I've always found The Strange Case of Dr. Jekyll and Mr. Hyde to be too painfully short to make it an "ultra" listen (at just over 3 hours? the way it ends? I mean, seriously!). But Richard Armitage's narration of this Stevenson classic is what elevates it to quite worthwhile!
He does wheedling, confusion, fear, and greed in a most excellent manner! Skittish servants, savvy lawyers, a man who has lost his grip on being able to hop along double egos--all here.
What starts as a desire to foist his less than reputable wants onto an entirely different personality has Henry Jekyll confounded, fearful, and utterly out of control. There MUST be some way to maneuver things:
Ah, but does he even want to?
This classic, as performed by the venerable Armitage, is worth the paltry listening time it takes. It's creepy and fantastical.
Still don't know how I feel about the ending, but the narration makes it ominous in the extreme.

15 of 20 people found this review helpful

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  • R. MCRACKAN
  • 29-10-18

Would be better if it weren't famous

A good deal of this story is a who-dun-it, but since Jekyll and Hyde is the most famous metaphor for an individual's duality, there's obviously no suspense or excitement in the reveal that they're the same person.

What remains though is the duality itself. The importance of this can hardly be overstated and it's what made this story so famous in the first place.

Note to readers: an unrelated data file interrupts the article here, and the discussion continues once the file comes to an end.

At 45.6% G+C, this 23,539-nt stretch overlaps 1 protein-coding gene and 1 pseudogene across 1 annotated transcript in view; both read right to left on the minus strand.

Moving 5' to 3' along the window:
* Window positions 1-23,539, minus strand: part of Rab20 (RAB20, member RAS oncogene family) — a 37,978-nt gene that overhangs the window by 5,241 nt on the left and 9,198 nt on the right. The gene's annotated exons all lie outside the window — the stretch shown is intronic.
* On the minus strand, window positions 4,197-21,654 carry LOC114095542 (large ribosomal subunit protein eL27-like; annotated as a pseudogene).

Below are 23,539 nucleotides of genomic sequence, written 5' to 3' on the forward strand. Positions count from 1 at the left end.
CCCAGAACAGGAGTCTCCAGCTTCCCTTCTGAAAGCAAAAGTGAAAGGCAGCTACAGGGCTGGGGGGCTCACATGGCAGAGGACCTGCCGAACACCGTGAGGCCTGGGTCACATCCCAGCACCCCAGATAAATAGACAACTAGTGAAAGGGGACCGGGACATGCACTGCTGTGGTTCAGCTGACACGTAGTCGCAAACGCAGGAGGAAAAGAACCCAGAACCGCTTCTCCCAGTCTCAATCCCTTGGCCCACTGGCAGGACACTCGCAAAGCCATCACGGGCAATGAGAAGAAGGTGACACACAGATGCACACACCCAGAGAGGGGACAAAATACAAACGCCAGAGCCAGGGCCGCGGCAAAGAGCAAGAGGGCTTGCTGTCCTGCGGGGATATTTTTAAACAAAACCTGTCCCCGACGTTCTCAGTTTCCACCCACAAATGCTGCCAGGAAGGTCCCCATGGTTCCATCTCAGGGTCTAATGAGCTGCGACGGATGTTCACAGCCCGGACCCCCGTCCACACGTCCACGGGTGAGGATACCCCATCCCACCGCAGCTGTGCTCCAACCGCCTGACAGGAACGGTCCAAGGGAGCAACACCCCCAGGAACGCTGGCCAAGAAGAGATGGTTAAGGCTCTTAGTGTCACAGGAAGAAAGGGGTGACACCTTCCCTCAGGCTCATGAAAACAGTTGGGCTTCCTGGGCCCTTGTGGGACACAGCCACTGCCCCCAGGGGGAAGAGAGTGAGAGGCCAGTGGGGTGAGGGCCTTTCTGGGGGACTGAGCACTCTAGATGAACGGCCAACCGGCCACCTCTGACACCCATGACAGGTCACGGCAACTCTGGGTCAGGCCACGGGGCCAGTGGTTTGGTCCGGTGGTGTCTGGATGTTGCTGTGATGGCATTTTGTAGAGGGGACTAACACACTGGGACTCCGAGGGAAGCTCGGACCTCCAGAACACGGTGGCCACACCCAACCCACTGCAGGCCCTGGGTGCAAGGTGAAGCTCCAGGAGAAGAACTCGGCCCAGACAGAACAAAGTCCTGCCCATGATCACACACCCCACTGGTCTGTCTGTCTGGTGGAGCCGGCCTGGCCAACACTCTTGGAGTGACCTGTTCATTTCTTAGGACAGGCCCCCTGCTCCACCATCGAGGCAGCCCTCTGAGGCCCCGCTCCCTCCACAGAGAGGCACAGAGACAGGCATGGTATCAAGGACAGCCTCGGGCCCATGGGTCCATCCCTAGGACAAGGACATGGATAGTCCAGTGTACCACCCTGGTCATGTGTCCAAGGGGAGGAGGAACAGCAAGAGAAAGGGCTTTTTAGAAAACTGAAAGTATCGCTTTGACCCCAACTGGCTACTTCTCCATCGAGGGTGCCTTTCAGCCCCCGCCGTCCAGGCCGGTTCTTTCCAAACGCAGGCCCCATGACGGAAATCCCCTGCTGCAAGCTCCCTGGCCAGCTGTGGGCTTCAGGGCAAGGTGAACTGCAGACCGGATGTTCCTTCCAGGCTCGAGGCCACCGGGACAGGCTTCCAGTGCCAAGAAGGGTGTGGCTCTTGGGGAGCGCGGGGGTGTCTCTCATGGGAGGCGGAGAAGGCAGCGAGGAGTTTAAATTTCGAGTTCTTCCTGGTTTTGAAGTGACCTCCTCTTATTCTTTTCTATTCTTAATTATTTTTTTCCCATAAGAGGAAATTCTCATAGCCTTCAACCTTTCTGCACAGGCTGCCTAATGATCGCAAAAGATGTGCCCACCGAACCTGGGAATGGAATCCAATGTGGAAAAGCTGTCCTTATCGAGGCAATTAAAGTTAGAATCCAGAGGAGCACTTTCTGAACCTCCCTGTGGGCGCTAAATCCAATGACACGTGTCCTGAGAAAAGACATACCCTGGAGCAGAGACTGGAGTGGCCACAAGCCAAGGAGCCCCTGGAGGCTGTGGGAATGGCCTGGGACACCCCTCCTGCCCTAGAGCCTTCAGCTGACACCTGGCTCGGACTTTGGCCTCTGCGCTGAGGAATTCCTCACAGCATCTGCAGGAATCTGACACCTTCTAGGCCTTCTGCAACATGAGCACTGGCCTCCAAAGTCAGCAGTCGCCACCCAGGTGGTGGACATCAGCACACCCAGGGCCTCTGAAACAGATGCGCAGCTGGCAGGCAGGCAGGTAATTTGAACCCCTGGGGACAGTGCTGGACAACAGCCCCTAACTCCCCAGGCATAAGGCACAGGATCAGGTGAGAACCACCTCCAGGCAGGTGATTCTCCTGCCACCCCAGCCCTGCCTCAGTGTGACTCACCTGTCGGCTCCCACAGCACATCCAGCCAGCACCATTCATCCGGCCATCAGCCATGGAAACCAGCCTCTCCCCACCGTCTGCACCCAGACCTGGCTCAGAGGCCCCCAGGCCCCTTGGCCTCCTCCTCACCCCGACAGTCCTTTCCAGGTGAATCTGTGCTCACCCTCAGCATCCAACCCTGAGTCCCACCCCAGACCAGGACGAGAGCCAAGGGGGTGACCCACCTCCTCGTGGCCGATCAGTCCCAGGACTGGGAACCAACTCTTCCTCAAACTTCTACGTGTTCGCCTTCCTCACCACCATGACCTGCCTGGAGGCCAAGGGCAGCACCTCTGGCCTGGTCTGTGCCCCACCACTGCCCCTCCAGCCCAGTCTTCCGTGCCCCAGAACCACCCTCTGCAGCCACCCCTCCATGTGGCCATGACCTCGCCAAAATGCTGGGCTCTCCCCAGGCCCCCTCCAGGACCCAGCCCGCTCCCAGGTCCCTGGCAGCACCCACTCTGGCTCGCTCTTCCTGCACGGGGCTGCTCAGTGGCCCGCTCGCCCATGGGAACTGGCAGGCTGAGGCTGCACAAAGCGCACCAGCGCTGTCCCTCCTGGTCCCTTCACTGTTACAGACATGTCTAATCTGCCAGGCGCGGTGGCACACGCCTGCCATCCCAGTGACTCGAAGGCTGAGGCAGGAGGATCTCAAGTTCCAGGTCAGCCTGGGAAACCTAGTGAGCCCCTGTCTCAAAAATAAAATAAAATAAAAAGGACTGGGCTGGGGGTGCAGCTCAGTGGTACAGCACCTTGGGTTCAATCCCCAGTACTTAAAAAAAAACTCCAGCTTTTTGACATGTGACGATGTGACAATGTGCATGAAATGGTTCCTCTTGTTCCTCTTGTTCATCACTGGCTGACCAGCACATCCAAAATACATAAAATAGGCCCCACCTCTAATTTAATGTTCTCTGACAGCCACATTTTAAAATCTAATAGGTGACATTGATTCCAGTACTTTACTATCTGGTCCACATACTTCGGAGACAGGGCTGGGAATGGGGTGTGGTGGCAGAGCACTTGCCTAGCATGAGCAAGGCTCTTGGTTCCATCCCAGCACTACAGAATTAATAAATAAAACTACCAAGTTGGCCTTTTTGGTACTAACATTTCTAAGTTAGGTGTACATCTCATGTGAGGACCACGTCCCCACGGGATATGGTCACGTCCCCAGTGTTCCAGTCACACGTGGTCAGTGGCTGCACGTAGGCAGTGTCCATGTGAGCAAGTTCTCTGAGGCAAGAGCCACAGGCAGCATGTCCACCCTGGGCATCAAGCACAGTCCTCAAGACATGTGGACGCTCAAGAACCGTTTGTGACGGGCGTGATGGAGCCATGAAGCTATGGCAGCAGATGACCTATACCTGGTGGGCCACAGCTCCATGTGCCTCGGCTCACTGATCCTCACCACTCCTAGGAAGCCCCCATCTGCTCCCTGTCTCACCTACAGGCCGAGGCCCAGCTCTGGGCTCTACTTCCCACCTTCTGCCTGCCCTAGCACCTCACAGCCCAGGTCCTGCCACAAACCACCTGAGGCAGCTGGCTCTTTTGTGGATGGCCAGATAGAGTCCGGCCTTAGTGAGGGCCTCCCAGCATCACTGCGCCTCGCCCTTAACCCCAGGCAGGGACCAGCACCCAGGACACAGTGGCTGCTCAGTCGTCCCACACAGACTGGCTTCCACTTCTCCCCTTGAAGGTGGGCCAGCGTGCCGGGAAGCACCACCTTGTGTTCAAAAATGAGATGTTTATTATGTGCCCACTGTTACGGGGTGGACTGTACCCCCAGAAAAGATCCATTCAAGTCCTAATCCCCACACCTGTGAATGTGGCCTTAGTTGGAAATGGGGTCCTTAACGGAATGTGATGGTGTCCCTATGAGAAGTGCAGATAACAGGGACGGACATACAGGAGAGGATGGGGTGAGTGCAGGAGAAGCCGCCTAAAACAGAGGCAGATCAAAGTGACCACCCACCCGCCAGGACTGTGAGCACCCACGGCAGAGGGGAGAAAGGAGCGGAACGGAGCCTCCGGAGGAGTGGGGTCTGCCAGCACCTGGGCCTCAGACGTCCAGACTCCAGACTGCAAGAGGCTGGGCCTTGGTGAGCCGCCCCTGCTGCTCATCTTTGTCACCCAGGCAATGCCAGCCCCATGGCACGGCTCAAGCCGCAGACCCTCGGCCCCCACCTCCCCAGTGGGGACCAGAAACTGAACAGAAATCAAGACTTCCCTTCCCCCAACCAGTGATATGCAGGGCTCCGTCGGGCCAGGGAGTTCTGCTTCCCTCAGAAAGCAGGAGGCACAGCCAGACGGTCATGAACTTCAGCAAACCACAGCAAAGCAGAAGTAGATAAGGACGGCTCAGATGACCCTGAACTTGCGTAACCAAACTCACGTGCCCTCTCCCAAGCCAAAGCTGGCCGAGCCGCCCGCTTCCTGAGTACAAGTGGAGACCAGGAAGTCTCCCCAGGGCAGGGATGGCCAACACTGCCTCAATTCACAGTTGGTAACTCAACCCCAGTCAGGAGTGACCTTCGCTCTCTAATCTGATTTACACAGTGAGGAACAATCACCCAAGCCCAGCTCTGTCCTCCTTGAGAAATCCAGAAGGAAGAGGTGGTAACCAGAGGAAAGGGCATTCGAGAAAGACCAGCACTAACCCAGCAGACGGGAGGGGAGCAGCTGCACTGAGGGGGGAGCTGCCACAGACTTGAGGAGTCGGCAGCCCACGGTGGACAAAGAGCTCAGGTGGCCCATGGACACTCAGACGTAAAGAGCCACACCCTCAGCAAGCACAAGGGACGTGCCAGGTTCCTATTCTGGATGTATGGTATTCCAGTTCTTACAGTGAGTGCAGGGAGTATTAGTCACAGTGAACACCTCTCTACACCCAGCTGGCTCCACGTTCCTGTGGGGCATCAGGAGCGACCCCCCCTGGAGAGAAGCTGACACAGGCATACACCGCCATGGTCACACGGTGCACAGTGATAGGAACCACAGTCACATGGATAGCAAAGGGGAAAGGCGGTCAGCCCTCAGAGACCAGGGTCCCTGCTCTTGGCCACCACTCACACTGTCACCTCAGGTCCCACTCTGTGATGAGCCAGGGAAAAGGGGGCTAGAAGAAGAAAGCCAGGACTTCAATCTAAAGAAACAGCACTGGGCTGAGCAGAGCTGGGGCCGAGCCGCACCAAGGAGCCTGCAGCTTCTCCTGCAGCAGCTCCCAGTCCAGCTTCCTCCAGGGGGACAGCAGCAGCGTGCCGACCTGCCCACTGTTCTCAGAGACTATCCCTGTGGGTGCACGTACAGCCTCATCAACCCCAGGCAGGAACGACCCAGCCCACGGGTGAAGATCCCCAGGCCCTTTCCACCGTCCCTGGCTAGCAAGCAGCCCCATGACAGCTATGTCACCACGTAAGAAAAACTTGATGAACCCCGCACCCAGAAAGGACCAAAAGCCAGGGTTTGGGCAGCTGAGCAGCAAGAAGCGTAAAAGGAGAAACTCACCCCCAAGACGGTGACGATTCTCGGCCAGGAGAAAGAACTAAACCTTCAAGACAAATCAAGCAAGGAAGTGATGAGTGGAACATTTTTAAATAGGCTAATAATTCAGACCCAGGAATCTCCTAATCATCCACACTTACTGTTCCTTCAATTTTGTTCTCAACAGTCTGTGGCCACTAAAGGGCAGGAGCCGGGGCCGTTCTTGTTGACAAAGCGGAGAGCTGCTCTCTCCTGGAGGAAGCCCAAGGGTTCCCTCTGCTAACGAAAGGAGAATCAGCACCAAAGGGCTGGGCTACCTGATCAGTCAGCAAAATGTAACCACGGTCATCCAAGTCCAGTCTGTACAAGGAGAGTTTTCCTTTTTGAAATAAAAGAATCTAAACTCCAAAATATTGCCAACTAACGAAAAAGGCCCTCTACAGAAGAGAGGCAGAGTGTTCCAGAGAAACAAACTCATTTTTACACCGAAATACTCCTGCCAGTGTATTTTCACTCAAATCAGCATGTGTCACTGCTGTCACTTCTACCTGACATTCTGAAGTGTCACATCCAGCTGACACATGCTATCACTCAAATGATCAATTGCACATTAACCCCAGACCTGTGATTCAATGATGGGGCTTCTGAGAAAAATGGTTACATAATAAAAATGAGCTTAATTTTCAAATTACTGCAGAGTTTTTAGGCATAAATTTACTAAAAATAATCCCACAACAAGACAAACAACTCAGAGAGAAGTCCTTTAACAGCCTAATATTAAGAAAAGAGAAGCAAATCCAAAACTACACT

Armitage's narration is second to none. I look forward to hearing more of him in the future.

4 of 5 people found this review helpful

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  • Mrs. Kat K.
  • 28-10-18

Richard Armitage could read me the phone book and I’d be enthralled.

This book is a classic for a reason. But I have a serious voice crush on Richard Armitage, so that’s the main reason I bought this audiobook. His narration was brilliant and truly made this a wonderful listen.

4 of 5 people found this review helpful

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  • Tad Davis
  • 25-10-17

Brilliant

If you’ve never read Dr Jekyll and Mr Hyde before, don’t expect it to be anything like the film versions. The protagonist of the novel - in the sense of the person who drives the action forward - is not Jekyll but his lawyer Gabriel Utterson. Utterson begins piecing together bits of the story, but thinks it’s a case of blackmail: he thinks Hyde is a figure from Jekyll’s wild past. Only at the end (in the next to last chapter) do we, as readers, learn that Jekyll and Hyde are the same person. What we see for most of the book is a detective story that plunges into horror at the end.

About Richard Armitage’s narration: he gets the voice of Hyde right. In the last chapter - Dr Jekyll’s Statement of the Case - he alternates brilliantly between the voices of Jekyll and Hyde as the successive transformations are described.

That’s all you need to know. Get it.

9 of 12 people found this review helpful

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  • B. Brinkley
  • 25-10-17

WOW!!

As those who came upon Mr. Hyde were quite incapable of describing him, I, too, hardly have words to describe how wonderfully Richard Armitage has brought this tale to life!

“The Strange Case of Dr. Jeckyll and Mr. Hyde” has long been a favorite of mine. Read first when I was barely a teenager, I was both intrigued and frightened by the idea of the good and evil within us all being divided between two selves: one possessed of good qualities, and one inherently evil. The thought of two halves of the same person, each taking their turn at the helm of one being that bent to their figure and form was fantastical, but also quite terrifying. The good side, tall, erect, and seemly (the good face of the good doctor), and the evil side, squat, soul-deformed, and bent over with the weight of sin (the evil face of the dark and formless night of which it was born). And, what if then one became stronger than the other?